Literacy extends not just to reading and print materials but encompasses media literacy, digital literacy, and transliteracy as well. Public libraries were among the first cultural institutions to embrace other forms of media such as graphic novels, comics, anime and manga, adding them to their collections as well as providing librarians’ expertise and guidance in understanding and exploring these materials. Librarians today are also just as fluent in technology as they are with books. Transliteracy requires the ability to read, create and interact across a range of platforms— both analog and digital— as well as the faculty to critically evaluate various forms of content, where it is a book, movie, YouTube video or social media posting. In a time where media seamlessly flows back and forth from electronic to print format and vice versa, public libraries serve as a conduit between the physical and virtual worlds and help people bridge the digital gap. Similarly, in an era of so-called “fake news” librarians can furnish people with the skills desperately needed to help discern fact from fiction in both commercial media and public discourse so as to become more educated consumers and more informed participants in their own government.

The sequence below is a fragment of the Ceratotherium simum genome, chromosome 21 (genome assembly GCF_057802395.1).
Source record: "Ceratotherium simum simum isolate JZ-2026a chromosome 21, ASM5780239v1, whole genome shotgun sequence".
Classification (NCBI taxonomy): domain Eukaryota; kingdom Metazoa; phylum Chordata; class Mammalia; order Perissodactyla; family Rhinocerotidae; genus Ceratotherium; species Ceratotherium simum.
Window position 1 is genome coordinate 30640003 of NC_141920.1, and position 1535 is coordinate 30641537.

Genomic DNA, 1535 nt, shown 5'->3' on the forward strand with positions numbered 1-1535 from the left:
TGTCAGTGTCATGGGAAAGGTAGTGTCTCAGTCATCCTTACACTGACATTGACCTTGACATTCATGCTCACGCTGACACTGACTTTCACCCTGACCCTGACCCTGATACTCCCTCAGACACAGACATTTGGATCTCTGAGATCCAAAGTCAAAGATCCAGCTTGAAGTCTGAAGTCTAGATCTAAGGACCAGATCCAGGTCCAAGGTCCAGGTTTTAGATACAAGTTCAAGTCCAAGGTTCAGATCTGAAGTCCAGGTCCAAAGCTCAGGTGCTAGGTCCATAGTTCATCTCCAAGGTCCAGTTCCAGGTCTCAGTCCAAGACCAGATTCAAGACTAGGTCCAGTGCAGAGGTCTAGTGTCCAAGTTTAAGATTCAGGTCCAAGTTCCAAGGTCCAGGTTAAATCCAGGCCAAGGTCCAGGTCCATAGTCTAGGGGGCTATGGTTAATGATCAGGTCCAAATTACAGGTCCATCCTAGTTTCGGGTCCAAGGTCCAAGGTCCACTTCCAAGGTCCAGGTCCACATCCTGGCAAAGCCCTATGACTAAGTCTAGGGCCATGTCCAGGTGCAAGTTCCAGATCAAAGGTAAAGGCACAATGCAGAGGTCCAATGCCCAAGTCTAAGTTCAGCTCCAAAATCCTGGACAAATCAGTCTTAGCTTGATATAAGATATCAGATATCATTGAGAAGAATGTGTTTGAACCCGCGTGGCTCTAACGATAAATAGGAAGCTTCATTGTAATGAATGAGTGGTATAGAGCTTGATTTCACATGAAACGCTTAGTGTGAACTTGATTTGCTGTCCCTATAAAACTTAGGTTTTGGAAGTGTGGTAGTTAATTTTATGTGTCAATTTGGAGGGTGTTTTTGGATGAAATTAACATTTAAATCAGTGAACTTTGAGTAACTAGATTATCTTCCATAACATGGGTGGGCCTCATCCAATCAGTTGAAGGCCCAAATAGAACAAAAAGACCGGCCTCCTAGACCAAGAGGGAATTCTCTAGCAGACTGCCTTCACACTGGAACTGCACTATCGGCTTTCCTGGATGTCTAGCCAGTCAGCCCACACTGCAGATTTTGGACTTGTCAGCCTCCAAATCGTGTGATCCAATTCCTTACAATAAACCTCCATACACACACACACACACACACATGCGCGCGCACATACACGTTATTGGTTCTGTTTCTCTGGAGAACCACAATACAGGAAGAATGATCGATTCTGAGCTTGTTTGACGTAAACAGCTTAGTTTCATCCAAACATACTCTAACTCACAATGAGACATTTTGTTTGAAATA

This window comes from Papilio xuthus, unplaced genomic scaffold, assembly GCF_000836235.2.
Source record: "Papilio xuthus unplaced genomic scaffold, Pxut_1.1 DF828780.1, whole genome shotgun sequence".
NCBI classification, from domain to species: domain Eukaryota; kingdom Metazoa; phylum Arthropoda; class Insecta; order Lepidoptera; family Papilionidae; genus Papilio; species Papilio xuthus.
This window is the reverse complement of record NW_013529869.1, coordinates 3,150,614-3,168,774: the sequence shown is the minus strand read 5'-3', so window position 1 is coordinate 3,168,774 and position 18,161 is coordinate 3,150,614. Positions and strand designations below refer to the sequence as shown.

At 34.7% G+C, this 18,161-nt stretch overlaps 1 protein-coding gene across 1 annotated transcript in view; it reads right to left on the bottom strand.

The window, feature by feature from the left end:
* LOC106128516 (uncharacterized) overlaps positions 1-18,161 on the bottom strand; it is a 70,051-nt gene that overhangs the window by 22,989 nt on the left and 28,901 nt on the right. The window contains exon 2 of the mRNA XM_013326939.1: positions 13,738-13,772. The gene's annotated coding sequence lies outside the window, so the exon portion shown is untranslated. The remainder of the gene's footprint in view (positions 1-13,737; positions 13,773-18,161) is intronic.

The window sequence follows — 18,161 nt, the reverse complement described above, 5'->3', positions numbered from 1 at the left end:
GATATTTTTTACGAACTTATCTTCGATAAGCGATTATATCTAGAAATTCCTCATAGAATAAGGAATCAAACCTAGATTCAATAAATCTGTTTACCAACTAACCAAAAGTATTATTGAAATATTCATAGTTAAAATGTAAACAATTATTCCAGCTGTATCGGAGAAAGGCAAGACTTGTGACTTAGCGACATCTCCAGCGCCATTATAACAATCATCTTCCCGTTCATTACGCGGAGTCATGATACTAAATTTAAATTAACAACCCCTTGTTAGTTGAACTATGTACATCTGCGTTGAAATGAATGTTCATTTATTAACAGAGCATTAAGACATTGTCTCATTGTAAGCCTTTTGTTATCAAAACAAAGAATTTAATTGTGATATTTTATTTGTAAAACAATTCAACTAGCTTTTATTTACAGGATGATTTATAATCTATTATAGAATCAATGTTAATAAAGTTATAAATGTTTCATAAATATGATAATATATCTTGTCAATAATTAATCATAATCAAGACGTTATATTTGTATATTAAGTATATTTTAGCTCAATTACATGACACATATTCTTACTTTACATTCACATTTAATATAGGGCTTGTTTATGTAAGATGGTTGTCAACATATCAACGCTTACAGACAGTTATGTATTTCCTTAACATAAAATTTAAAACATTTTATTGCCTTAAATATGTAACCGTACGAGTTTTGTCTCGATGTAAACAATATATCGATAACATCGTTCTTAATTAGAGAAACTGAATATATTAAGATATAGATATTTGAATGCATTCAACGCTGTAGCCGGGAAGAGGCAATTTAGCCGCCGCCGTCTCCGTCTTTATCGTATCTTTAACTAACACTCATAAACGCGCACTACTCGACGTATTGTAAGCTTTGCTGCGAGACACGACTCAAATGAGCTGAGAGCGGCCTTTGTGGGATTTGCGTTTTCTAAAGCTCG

While libraries and literacy go hand in hand, libraries can also boost numeracy and scientific literacy skills. A recent article in the journal Social Science Research suggests that growing up in a house full of books— whether they are bought or borrowed from the library— provides a major boost to both literacy and numeracy skills. Public libraries also offer various STEM or Makerspace activities that promote scientific literacy and numeracy. For example, the Hull Central Library recently featured a programme where children created, investigated and developed magic tricks, which involve scientific principles and maths. Makerspaces, hackerspaces, and fab labs offer to both children and adults a variety of STEM and STEAM programmes which feature coding, robotics and engineering, all of which reinforce numeracy skills. For example, 3-d printing requires an understanding of ratios and proportions, while coding and robotics foster the development of logical thinking. Even library gaming programs help players assess probabilities and risk as well as teach the importance of trial and error to science and iterative design to engineering. Libraries also organize Adult Literacy and Numeracy support groups and feature speakers who help demystify science and technology and make it accessible to the public through informative lectures.
The basic notion of literacy has changed significantly over the years as society has grown more fluid and complex. Multiple literacies— including digital literacy, media literacy, transliteracy, scientific literacy and numeracy— are now just as important to England’s future as traditional print-based literacy. Public libraries can help foster these new literacies as they have with cultivating a love for reading, by collecting and curating materials in a variety of formats, offering programmes and activities which encourage people to engage in active learning and partnering with other organisations such as the Reading Agency to coordinate their efforts so to maximize their overall potential impact.